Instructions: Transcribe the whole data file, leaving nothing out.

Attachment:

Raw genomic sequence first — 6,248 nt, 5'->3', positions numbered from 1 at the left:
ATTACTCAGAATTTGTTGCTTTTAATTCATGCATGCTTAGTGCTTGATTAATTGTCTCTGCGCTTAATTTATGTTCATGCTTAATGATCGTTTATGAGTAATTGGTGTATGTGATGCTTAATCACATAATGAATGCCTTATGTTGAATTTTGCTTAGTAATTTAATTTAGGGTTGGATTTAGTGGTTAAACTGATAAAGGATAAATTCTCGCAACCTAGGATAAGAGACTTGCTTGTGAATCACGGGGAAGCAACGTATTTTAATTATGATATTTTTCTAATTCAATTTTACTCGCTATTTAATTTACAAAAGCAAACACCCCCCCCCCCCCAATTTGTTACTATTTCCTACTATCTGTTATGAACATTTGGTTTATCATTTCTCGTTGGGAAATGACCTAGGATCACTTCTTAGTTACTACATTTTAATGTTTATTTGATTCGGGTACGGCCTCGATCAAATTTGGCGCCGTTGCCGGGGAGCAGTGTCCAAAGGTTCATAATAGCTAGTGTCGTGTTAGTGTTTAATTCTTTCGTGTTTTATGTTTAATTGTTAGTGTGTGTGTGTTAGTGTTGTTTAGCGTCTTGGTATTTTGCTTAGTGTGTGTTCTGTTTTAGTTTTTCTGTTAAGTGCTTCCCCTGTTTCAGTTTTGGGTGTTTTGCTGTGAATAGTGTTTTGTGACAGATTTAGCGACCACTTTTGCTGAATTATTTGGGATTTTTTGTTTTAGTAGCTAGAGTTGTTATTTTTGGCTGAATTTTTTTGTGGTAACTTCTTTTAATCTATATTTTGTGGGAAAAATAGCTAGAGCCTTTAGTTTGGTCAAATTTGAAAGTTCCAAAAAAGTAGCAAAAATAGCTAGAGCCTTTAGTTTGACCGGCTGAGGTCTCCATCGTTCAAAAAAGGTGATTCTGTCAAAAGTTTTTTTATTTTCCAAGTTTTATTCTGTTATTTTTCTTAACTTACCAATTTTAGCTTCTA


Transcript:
Raw genomic sequence first — 6,248 nt, 5'->3', positions numbered from 1 at the left:
ATTACTCAGAATTTGTTGCTTTTAATTCATGCATGCTTAGTGCTTGATTAATTGTCTCTGCGCTTAATTTATGTTCATGCTTAATGATCGTTTATGAGTAATTGGTGTATGTGATGCTTAATCACATAATGAATGCCTTATGTTGAATTTTGCTTAGTAATTTAATTTAGGGTTGGATTTAGTGGTTAAACTGATAAAGGATAAATTCTCGCAACCTAGGATAAGAGACTTGCTTGTGAATCACGGGGAAGCAACGTATTTTAATTATGATATTTTTCTAATTCAATTTTACTCGCTATTTAATTTACAAAAGCAAACACCCCCCCCCCCCCAATTTGTTACTATTTCCTACTATCTGTTATGAACATTTGGTTTATCATTTCTCGTTGGGAAATGACCTAGGATCACTTCTTAGTTACTACATTTTAATGTTTATTTGATTCGGGTACGGCCTCGATCAAATTTGGCGCCGTTGCCGGGGAGCAGTGTCCAAAGGTTCATAATAGCTAGTGTCGTGTTAGTGTTTAATTCTTTCGTGTTTTATGTTTAATTGTTAGTGTGTGTGTGTTAGTGTTGTTTAGCGTCTTGGTATTTTGCTTAGTGTGTGTTCTGTTTTAGTTTTTCTGTTAAGTGCTTCCCCTGTTTCAGTTTTGGGTGTTTTGCTGTGAATAGTGTTTTGTGACAGATTTAGCGACCACTTTTGCTGAATTATTTGGGATTTTTTGTTTTAGTAGCTAGAGTTGTTATTTTTGGCTGAATTTTTTTGTGGTAACTTCTTTTAATCTATATTTTGTGGGAAAAATAGCTAGAGCCTTTAGTTTGGTCAAATTTGAAAGTTCCAAAAAAGTAGCAAAAATAGCTAGAGCCTTTAGTTTGACCGGCTGAGGTCTCCATCGTTCAAAAAAGGTGATTCTGTCAAAAGTTTTTTTATTTTCCAAGTTTTATTCTGTTATTTTTCTTAACTTACCAATTTTAGCTTCTA